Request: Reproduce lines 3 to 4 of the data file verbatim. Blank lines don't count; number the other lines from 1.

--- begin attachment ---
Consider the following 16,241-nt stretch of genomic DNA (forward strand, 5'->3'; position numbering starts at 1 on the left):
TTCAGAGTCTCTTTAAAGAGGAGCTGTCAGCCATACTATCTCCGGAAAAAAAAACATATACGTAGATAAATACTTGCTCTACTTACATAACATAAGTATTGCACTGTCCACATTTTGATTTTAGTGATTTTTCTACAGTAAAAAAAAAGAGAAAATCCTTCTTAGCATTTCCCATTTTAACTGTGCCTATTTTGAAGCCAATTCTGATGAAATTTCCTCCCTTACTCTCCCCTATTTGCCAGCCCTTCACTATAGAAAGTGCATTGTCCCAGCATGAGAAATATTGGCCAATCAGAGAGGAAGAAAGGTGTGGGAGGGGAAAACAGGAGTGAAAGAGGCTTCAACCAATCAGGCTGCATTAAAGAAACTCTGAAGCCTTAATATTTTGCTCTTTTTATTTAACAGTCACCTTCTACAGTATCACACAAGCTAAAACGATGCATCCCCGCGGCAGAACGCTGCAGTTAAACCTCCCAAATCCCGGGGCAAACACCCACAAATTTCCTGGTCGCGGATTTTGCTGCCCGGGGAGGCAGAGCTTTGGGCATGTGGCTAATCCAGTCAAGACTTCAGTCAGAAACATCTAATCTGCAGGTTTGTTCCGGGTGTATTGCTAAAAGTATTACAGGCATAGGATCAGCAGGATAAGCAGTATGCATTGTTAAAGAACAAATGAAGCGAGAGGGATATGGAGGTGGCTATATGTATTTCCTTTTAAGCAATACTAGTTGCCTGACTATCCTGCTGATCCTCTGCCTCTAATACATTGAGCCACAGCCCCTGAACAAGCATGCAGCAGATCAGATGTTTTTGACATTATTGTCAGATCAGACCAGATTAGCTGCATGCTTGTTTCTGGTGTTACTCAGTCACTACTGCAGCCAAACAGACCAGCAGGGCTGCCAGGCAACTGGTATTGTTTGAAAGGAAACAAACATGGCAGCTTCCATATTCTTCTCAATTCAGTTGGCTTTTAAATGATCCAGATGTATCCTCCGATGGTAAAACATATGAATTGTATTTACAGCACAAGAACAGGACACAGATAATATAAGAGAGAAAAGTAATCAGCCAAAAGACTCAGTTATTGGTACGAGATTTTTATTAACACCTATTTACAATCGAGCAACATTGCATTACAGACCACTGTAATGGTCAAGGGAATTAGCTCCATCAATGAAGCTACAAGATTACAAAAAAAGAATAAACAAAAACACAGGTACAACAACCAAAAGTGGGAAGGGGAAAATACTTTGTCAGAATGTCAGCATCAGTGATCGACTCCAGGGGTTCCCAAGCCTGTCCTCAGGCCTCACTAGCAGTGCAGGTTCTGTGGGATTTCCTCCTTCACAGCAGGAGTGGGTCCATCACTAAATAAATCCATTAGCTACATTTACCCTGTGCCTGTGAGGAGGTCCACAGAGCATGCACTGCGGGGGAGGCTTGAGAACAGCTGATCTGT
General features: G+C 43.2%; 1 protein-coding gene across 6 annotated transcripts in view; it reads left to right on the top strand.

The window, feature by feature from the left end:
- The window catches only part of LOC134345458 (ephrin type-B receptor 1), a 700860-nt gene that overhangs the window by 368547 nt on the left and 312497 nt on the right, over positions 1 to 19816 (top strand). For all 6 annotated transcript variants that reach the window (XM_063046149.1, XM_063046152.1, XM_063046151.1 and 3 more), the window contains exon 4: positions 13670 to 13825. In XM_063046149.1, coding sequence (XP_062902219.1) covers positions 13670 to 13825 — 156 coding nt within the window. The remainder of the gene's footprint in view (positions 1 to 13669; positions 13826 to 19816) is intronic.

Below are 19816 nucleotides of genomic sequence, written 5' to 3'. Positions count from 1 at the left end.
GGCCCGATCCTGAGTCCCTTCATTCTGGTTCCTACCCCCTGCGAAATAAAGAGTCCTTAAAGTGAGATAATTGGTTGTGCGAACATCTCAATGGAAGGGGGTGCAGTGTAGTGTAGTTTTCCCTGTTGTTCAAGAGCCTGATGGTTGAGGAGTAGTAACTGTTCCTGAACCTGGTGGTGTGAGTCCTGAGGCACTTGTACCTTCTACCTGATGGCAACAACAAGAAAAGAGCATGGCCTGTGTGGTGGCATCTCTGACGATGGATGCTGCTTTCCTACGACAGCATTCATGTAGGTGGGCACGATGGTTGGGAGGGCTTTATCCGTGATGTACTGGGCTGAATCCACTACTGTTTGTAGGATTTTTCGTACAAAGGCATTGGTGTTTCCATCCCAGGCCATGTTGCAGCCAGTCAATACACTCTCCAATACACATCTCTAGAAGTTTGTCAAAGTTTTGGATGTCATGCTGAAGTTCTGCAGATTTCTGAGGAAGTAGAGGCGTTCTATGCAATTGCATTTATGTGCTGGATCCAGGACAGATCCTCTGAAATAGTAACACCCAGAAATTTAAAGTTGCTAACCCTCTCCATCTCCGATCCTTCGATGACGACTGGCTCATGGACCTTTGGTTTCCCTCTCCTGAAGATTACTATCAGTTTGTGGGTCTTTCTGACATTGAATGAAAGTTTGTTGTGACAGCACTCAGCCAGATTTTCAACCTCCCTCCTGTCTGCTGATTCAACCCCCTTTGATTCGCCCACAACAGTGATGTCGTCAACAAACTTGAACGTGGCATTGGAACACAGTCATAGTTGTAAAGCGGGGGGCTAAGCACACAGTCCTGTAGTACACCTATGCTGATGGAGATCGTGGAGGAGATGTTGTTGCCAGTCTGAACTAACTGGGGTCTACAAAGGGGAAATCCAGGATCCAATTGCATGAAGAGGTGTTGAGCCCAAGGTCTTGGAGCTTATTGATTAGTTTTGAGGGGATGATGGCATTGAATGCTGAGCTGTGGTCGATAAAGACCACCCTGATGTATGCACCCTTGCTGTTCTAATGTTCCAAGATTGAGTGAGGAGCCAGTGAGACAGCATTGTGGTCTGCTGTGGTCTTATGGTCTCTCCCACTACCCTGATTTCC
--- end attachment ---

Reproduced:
General features: G+C 43.2%; 1 protein-coding gene across 6 annotated transcripts in view; it reads left to right on the top strand.

The window, feature by feature from the left end: